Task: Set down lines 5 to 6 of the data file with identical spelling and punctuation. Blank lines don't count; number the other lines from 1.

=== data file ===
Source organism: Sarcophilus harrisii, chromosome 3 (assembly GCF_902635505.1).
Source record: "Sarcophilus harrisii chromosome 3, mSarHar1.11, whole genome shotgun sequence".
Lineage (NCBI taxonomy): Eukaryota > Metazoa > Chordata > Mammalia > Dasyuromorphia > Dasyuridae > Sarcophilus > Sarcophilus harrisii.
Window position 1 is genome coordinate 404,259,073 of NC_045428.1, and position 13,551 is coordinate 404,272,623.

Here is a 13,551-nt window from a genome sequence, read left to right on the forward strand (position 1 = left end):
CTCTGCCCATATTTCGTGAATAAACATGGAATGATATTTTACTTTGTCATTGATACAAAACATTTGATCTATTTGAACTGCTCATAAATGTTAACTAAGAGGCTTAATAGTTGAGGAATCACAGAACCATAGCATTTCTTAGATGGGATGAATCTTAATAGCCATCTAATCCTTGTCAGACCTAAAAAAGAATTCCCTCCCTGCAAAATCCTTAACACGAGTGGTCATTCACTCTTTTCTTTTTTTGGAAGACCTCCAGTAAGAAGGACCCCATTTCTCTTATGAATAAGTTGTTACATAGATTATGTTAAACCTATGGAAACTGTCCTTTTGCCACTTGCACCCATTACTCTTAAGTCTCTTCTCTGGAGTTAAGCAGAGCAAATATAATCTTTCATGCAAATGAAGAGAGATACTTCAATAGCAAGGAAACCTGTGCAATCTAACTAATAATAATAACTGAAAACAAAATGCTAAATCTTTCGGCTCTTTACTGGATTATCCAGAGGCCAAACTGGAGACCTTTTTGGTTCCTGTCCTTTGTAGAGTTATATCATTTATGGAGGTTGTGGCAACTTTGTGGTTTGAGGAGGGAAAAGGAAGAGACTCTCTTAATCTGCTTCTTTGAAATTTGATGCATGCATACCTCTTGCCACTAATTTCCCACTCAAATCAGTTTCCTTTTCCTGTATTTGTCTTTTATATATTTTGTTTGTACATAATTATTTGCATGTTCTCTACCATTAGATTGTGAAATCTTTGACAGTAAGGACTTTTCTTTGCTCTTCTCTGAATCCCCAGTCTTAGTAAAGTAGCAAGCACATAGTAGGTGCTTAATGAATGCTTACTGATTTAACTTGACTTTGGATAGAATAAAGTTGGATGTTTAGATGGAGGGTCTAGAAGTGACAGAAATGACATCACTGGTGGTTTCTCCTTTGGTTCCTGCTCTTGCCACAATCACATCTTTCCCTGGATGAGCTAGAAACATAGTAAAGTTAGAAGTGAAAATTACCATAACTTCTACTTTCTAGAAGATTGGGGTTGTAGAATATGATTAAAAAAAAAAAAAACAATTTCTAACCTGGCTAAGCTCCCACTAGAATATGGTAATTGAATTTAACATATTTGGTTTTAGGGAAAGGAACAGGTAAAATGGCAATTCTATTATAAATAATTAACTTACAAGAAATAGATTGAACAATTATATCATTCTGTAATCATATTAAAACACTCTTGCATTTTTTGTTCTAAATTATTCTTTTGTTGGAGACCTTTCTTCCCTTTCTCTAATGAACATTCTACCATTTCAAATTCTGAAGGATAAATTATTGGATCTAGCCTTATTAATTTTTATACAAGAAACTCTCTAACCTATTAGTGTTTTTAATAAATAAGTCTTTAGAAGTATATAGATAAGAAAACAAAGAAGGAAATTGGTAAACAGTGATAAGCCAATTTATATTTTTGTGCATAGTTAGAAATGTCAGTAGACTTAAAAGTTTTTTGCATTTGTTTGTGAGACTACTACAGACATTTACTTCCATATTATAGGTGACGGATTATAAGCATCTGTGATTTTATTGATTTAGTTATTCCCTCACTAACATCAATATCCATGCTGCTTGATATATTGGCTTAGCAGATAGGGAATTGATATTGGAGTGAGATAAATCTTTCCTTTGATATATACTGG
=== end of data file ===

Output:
Here is a 13,551-nt window from a genome sequence, read left to right on the forward strand (position 1 = left end):
CTCTGCCCATATTTCGTGAATAAACATGGAATGATATTTTACTTTGTCATTGATACAAAACATTTGATCTATTTGAACTGCTCATAAATGTTAACTAAGAGGCTTAATAGTTGAGGAATCACAGAACCATAGCATTTCTTAGATGGGATGAATCTTAATAGCCATCTAATCCTTGTCAGACCTAAAAAAGAATTCCCTCCCTGCAAAATCCTTAACACGAGTGGTCATTCACTCTTTTCTTTTTTTGGAAGACCTCCAGTAAGAAGGACCCCATTTCTCTTATGAATAAGTTGTTACATAGATTATGTTAAACCTATGGAAACTGTCCTTTTGCCACTTGCACCCATTACTCTTAAGTCTCTTCTCTGGAGTTAAGCAGAGCAAATATAATCTTTCATGCAAATGAAGAGAGATACTTCAATAGCAAGGAAACCTGTGCAATCTAACTAATAATAATAACTGAAAACAAAATGCTAAATCTTTCGGCTCTTTACTGGATTATCCAGAGGCCAAACTGGAGACCTTTTTGGTTCCTGTCCTTTGTAGAGTTATATCATTTATGGAGGTTGTGGCAACTTTGTGGTTTGAGGAGGGAAAAGGAAGAGACTCTCTTAATCTGCTTCTTTGAAATTTGATGCATGCATACCTCTTGCCACTAATTTCCCACTCAAATCAGTTTCCTTTTCCTGTATTTGTCTTTTATATATTTTGTTTGTACATAATTATTTGCATGTTCTCTACCATTAGATTGTGAAATCTTTGACAGTAAGGACTTTTCTTTGCTCTTCTCTGAATCCCCAGTCTTAGTAAAGTAGCAAGCACATAGTAGGTGCTTAATGAATGCTTACTGATTTAACTTGACTTTGGATAGAATAAAGTTGGATGTTTAGATGGAGGGTCTAGAAGTGACAGAAATGACATCACTGGTGGTTTCTCCTTTGGTTCCTGCTCTTGCCACAATCACATCTTTCCCTGGATGAGCTAGAAACATAGTAAAGTTAGAAGTGAAAATTACCATAACTTCTACTTTCTAGAAGATTGGGGTTGTAGAATATGATTAAAAAAAAAAAAAACAATTTCTAACCTGGCTAAGCTCCCACTAGAATATGGTAATTGAATTTAACATATTTGGTTTTAGGGAAAGGAACAGGTAAAATGGCAATTCTATTATAAATAATTAACTTACAAGAAATAGATTGAACAATTATATCATTCTGTAATCATATTAAAACACTCTTGCATTTTTTGTTCTAAATTATTCTTTTGTTGGAGACCTTTCTTCCCTTTCTCTAATGAACATTCTACCATTTCAAATTCTGAAGGATAAATTATTGGATCTAGCCTTATTAATTTTTATACAAGAAACTCTCTAACCTATTAGTGTTTTTAATAAATAAGTCTTTAGAAGTATATAGATAAGAAAACAAAGAAGGAAATTGGTAAACAGTGATAAGCCAATTTATATTTTTGTGCATAGTTAGAAATGTCAGTAGACTTAAAAGTTTTTTGCATTTGTTTGTGAGACTACTACAGACATTTACTTCCATATTATAGGTGACGGATTATAAGCATCTGTGATTTTATTGATTTAGTTATTCCCTCACTAACATCAATATCCATGCTGCTTGATATATTGGCTTAGCAGATAGGGAATTGATATTGGAGTGAGATAAATCTTTCCTTTGATATATACTGG